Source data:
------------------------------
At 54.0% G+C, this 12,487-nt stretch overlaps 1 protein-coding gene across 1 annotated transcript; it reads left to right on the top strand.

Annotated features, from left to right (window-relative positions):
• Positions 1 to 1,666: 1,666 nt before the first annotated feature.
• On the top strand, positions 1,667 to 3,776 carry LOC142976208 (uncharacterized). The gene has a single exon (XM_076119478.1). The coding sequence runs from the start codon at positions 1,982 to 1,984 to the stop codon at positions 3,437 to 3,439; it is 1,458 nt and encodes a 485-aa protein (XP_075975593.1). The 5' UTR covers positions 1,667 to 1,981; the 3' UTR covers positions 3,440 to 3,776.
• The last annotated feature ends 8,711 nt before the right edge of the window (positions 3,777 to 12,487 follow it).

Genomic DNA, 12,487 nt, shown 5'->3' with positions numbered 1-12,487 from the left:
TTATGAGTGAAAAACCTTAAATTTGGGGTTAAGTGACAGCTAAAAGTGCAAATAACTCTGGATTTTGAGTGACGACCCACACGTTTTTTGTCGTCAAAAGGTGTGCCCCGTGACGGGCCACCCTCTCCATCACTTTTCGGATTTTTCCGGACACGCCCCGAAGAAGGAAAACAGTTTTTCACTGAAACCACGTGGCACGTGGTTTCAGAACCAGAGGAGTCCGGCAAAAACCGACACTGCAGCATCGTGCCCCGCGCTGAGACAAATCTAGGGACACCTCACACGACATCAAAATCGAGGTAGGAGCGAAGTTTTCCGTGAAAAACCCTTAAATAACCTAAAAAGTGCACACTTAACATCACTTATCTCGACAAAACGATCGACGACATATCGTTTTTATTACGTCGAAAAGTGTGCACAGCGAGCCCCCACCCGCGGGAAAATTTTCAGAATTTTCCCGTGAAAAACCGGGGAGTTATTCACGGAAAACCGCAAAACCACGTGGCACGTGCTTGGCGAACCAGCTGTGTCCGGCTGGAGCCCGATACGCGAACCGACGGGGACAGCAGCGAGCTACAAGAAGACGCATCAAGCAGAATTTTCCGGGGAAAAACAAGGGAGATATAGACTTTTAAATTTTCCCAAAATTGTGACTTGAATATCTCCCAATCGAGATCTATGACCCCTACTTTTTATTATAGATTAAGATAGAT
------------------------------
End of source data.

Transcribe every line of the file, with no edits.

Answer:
At 54.0% G+C, this 12,487-nt stretch overlaps 1 protein-coding gene across 1 annotated transcript; it reads left to right on the top strand.

Annotated features, from left to right (window-relative positions):
• Positions 1 to 1,666: 1,666 nt before the first annotated feature.
• On the top strand, positions 1,667 to 3,776 carry LOC142976208 (uncharacterized). The gene has a single exon (XM_076119478.1). The coding sequence runs from the start codon at positions 1,982 to 1,984 to the stop codon at positions 3,437 to 3,439; it is 1,458 nt and encodes a 485-aa protein (XP_075975593.1). The 5' UTR covers positions 1,667 to 1,981; the 3' UTR covers positions 3,440 to 3,776.
• The last annotated feature ends 8,711 nt before the right edge of the window (positions 3,777 to 12,487 follow it).

Genomic DNA, 12,487 nt, shown 5'->3' with positions numbered 1-12,487 from the left:
TTATGAGTGAAAAACCTTAAATTTGGGGTTAAGTGACAGCTAAAAGTGCAAATAACTCTGGATTTTGAGTGACGACCCACACGTTTTTTGTCGTCAAAAGGTGTGCCCCGTGACGGGCCACCCTCTCCATCACTTTTCGGATTTTTCCGGACACGCCCCGAAGAAGGAAAACAGTTTTTCACTGAAACCACGTGGCACGTGGTTTCAGAACCAGAGGAGTCCGGCAAAAACCGACACTGCAGCATCGTGCCCCGCGCTGAGACAAATCTAGGGACACCTCACACGACATCAAAATCGAGGTAGGAGCGAAGTTTTCCGTGAAAAACCCTTAAATAACCTAAAAAGTGCACACTTAACATCACTTATCTCGACAAAACGATCGACGACATATCGTTTTTATTACGTCGAAAAGTGTGCACAGCGAGCCCCCACCCGCGGGAAAATTTTCAGAATTTTCCCGTGAAAAACCGGGGAGTTATTCACGGAAAACCGCAAAACCACGTGGCACGTGCTTGGCGAACCAGCTGTGTCCGGCTGGAGCCCGATACGCGAACCGACGGGGACAGCAGCGAGCTACAAGAAGACGCATCAAGCAGAATTTTCCGGGGAAAAACAAGGGAGATATAGACTTTTAAATTTTCCCAAAATTGTGACTTGAATATCTCCCAATCGAGATCTATGACCCCTACTTTTTATTATAGATTAAGATAGAT